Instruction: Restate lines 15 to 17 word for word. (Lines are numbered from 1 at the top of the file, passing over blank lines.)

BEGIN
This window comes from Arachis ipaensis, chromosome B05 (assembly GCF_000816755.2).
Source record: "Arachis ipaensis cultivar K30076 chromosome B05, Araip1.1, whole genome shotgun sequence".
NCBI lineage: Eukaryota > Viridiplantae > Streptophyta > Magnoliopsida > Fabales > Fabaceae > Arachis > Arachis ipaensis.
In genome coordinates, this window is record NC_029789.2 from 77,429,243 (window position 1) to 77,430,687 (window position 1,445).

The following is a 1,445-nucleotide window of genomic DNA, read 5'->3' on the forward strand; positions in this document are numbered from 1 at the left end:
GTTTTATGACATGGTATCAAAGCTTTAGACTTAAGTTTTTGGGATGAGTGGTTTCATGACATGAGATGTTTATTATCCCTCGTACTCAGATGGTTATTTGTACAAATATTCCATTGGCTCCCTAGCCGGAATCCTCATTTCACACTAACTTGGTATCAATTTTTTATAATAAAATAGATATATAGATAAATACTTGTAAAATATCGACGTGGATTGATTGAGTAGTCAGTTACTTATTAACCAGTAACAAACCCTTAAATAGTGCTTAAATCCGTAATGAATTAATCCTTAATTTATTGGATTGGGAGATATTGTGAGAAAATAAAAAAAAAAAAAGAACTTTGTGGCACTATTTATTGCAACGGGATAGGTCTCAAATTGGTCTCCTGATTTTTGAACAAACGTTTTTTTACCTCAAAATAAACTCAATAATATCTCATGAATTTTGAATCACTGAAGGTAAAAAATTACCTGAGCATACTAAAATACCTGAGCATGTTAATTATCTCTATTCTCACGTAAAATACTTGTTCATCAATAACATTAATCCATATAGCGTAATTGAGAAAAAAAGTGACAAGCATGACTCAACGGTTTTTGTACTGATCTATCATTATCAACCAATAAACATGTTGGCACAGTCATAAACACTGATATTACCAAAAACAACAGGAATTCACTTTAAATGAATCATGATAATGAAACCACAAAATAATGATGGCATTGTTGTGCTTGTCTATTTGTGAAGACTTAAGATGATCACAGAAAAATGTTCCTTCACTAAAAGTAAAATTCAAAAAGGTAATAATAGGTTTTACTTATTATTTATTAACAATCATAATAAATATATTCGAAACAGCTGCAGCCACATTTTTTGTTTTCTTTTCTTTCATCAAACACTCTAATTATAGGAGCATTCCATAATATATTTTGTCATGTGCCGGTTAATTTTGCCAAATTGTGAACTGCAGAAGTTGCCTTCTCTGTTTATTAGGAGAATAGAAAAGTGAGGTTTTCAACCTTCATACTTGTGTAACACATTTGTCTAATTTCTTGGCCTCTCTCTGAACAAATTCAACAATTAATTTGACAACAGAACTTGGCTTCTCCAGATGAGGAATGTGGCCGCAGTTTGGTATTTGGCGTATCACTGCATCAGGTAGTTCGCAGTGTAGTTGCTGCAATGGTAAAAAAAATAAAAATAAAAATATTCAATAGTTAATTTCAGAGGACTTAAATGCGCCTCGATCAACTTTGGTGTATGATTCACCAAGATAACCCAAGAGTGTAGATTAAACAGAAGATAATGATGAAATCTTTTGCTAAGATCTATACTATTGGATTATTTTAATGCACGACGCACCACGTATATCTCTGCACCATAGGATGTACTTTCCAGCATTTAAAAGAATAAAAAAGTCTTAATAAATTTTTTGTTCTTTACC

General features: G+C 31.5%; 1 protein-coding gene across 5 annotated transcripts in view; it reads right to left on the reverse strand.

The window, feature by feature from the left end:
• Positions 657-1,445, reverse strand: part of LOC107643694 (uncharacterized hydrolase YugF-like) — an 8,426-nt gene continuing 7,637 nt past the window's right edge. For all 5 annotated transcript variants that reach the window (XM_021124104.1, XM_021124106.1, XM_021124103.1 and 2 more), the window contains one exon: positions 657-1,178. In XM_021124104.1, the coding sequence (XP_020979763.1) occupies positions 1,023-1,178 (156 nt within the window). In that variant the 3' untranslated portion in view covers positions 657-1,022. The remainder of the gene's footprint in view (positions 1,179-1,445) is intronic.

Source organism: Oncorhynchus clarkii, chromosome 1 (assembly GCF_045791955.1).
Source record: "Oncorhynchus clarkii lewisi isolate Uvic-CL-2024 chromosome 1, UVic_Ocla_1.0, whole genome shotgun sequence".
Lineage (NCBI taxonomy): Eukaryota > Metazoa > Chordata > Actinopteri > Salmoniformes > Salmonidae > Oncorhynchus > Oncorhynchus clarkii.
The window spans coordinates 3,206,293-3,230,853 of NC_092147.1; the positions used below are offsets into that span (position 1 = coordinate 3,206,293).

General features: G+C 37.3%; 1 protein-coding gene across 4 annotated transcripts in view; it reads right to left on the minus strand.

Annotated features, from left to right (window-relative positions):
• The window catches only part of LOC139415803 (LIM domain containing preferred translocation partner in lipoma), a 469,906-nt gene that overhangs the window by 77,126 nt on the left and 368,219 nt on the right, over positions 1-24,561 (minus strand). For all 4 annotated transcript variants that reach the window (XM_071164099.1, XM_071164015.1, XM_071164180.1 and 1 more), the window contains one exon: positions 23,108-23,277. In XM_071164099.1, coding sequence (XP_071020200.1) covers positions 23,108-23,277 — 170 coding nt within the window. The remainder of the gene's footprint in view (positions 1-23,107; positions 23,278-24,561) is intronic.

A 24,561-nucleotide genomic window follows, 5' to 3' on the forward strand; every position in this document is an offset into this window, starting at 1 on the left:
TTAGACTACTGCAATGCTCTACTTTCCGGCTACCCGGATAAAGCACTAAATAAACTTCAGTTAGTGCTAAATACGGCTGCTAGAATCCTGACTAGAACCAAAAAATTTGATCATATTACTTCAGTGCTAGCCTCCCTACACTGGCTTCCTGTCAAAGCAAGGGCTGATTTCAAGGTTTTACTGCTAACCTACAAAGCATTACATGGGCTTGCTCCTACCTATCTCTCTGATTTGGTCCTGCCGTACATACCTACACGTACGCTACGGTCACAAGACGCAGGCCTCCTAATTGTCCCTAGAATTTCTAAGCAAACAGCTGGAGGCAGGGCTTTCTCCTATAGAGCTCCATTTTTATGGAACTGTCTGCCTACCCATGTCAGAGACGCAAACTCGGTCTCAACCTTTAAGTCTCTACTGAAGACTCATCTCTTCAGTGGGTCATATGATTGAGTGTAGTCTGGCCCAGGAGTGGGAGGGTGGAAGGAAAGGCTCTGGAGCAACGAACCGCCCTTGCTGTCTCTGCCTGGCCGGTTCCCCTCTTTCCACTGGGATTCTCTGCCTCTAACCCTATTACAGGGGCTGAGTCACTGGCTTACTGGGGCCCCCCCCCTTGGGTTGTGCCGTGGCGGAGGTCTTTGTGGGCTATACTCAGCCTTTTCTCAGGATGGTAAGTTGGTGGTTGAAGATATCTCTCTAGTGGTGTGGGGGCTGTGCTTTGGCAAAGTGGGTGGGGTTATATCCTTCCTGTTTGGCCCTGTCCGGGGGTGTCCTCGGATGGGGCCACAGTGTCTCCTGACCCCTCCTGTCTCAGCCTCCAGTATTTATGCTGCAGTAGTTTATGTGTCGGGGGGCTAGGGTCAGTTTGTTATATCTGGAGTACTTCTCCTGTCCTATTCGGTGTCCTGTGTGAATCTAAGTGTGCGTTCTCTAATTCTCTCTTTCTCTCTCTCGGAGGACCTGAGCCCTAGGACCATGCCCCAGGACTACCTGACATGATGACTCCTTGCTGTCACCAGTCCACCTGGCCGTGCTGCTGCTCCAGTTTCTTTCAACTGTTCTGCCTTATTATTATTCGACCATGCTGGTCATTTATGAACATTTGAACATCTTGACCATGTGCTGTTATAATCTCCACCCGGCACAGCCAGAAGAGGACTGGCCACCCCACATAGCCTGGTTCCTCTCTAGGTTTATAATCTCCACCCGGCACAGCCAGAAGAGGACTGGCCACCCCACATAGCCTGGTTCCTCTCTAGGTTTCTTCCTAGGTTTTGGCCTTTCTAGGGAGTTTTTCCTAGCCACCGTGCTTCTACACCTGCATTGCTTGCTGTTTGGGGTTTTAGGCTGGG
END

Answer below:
Annotated features, from left to right (window-relative positions):
• The window catches only part of LOC139415803 (LIM domain containing preferred translocation partner in lipoma), a 469,906-nt gene that overhangs the window by 77,126 nt on the left and 368,219 nt on the right, over positions 1-24,561 (minus strand). For all 4 annotated transcript variants that reach the window (XM_071164099.1, XM_071164015.1, XM_071164180.1 and 1 more), the window contains one exon: positions 23,108-23,277. In XM_071164099.1, coding sequence (XP_071020200.1) covers positions 23,108-23,277 — 170 coding nt within the window. The remainder of the gene's footprint in view (positions 1-23,107; positions 23,278-24,561) is intronic.

A 24,561-nucleotide genomic window follows, 5' to 3' on the forward strand; every position in this document is an offset into this window, starting at 1 on the left: